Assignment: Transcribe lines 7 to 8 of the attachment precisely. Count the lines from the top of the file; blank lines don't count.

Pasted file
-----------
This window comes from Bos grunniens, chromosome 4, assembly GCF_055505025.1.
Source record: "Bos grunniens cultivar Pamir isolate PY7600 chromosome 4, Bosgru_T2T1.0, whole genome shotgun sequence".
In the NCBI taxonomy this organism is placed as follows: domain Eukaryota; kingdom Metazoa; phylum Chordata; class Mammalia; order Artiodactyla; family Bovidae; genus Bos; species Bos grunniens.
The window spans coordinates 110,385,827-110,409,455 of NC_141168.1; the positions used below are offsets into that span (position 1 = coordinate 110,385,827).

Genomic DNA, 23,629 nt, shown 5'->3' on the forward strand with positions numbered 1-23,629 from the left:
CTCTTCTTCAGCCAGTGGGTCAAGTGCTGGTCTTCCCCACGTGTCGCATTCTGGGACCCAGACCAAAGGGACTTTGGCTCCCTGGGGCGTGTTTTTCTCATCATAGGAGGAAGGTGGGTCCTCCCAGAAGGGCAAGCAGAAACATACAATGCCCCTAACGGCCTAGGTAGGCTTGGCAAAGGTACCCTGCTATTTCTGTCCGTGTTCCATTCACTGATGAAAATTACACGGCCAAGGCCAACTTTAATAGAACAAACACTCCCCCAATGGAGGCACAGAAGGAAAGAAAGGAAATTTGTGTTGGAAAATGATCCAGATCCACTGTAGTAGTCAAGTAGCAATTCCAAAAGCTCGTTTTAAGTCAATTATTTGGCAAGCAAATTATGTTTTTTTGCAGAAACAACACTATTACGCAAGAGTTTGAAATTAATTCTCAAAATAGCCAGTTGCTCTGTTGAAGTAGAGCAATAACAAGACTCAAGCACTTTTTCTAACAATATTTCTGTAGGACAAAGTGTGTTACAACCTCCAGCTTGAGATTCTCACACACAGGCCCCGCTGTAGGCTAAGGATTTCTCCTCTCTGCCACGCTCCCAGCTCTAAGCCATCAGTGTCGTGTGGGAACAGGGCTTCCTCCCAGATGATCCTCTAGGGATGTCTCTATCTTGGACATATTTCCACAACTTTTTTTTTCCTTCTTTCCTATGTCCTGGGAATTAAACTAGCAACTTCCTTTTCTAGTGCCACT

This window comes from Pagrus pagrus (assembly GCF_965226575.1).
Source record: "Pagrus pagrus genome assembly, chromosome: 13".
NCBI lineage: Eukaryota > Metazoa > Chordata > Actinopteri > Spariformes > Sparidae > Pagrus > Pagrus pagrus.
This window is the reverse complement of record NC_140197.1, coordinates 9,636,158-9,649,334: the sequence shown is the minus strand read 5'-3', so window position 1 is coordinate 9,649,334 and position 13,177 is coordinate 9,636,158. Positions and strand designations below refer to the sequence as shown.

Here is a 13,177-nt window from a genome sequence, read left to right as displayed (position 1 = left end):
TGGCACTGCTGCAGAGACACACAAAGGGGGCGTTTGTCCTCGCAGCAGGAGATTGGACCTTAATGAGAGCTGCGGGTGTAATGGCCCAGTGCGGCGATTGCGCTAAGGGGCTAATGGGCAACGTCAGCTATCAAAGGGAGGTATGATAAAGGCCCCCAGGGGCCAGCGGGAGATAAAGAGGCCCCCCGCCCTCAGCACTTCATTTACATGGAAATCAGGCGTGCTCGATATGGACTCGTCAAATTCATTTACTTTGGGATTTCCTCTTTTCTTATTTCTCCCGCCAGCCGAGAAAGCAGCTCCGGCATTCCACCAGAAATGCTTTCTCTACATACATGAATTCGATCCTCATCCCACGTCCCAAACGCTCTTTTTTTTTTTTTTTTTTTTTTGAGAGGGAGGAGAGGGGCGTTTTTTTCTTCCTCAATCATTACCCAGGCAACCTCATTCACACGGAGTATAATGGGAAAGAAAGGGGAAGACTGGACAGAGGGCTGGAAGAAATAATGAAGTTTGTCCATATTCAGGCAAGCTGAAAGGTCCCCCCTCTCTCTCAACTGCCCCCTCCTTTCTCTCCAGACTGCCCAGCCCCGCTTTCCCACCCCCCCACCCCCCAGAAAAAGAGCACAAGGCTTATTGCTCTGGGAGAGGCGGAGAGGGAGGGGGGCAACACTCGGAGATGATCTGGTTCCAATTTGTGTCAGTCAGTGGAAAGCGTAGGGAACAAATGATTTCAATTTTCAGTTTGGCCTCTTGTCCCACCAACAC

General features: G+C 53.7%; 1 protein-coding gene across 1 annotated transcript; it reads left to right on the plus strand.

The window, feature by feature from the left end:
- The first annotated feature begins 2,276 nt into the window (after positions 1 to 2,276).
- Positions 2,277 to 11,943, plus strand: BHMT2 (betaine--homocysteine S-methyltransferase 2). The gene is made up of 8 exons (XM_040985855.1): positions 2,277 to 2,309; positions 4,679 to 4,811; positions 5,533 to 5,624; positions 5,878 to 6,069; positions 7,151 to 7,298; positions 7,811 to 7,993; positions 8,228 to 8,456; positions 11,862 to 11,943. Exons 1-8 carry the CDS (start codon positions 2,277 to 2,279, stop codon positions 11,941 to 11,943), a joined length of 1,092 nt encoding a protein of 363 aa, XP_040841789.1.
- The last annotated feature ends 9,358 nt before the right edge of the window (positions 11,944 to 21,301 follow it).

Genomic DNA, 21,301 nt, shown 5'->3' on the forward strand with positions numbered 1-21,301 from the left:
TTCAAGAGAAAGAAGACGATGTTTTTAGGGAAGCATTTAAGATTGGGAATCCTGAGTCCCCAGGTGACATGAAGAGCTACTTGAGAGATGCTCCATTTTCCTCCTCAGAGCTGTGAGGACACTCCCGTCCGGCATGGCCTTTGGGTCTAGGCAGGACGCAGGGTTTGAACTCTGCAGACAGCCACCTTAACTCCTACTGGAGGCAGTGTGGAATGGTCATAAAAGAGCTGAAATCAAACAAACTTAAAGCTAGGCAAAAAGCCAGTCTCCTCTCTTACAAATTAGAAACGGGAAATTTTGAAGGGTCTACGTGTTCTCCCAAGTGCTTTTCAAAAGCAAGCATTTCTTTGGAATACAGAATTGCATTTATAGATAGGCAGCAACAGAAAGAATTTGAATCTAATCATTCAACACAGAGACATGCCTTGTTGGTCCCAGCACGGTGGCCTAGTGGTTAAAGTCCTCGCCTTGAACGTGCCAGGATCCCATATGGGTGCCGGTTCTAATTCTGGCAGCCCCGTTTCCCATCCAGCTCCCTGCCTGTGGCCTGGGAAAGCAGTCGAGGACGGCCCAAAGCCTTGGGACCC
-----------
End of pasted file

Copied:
This window comes from Pagrus pagrus (assembly GCF_965226575.1).
Source record: "Pagrus pagrus genome assembly, chromosome: 13".